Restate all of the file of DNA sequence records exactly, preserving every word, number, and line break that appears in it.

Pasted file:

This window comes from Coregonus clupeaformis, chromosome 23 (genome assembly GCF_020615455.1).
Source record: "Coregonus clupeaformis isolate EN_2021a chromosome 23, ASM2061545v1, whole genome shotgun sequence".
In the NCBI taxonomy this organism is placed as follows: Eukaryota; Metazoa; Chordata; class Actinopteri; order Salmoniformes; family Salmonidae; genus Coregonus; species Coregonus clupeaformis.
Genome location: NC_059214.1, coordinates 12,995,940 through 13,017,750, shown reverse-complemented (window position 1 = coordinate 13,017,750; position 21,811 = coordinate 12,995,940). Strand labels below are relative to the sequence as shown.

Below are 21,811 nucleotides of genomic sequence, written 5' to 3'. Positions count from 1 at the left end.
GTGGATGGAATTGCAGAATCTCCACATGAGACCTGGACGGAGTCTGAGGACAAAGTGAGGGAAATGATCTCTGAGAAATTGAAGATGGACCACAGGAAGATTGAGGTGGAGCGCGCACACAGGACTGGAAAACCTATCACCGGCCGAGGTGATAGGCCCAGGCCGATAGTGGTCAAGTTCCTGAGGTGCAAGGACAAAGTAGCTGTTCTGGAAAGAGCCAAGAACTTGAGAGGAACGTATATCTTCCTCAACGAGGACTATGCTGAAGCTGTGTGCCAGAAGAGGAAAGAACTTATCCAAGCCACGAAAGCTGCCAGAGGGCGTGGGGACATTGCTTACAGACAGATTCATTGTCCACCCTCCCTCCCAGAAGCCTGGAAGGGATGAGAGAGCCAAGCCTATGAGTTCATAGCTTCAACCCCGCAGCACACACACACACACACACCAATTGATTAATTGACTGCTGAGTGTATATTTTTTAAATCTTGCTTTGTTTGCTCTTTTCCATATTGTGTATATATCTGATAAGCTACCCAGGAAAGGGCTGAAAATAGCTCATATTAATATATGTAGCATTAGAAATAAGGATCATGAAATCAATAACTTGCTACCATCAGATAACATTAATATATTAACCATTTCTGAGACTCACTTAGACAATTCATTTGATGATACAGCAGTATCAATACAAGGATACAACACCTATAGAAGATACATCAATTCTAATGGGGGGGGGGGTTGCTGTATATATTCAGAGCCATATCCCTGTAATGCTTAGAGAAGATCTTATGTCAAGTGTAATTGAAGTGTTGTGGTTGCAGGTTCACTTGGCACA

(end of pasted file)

This window comes from Coregonus clupeaformis, chromosome 23 (genome assembly GCF_020615455.1).
Source record: "Coregonus clupeaformis isolate EN_2021a chromosome 23, ASM2061545v1, whole genome shotgun sequence".
In the NCBI taxonomy this organism is placed as follows: Eukaryota; Metazoa; Chordata; class Actinopteri; order Salmoniformes; family Salmonidae; genus Coregonus; species Coregonus clupeaformis.
Genome location: NC_059214.1, coordinates 12,995,940 through 13,017,750, shown reverse-complemented (window position 1 = coordinate 13,017,750; position 21,811 = coordinate 12,995,940). Strand labels below are relative to the sequence as shown.

Below are 21,811 nucleotides of genomic sequence, written 5' to 3'. Positions count from 1 at the left end.
GTGGATGGAATTGCAGAATCTCCACATGAGACCTGGACGGAGTCTGAGGACAAAGTGAGGGAAATGATCTCTGAGAAATTGAAGATGGACCACAGGAAGATTGAGGTGGAGCGCGCACACAGGACTGGAAAACCTATCACCGGCCGAGGTGATAGGCCCAGGCCGATAGTGGTCAAGTTCCTGAGGTGCAAGGACAAAGTAGCTGTTCTGGAAAGAGCCAAGAACTTGAGAGGAACGTATATCTTCCTCAACGAGGACTATGCTGAAGCTGTGTGCCAGAAGAGGAAAGAACTTATCCAAGCCACGAAAGCTGCCAGAGGGCGTGGGGACATTGCTTACAGACAGATTCATTGTCCACCCTCCCTCCCAGAAGCCTGGAAGGGATGAGAGAGCCAAGCCTATGAGTTCATAGCTTCAACCCCGCAGCACACACACACACACACACCAATTGATTAATTGACTGCTGAGTGTATATTTTTTAAATCTTGCTTTGTTTGCTCTTTTCCATATTGTGTATATATCTGATAAGCTACCCAGGAAAGGGCTGAAAATAGCTCATATTAATATATGTAGCATTAGAAATAAGGATCATGAAATCAATAACTTGCTACCATCAGATAACATTAATATATTAACCATTTCTGAGACTCACTTAGACAATTCATTTGATGATACAGCAGTATCAATACAAGGATACAACACCTATAGAAGATACATCAATTCTAATGGGGGGGGGGGTTGCTGTATATATTCAGAGCCATATCCCTGTAATGCTTAGAGAAGATCTTATGTCAAGTGTAATTGAAGTGTTGTGGTTGCAGGTTCACTTGGCACA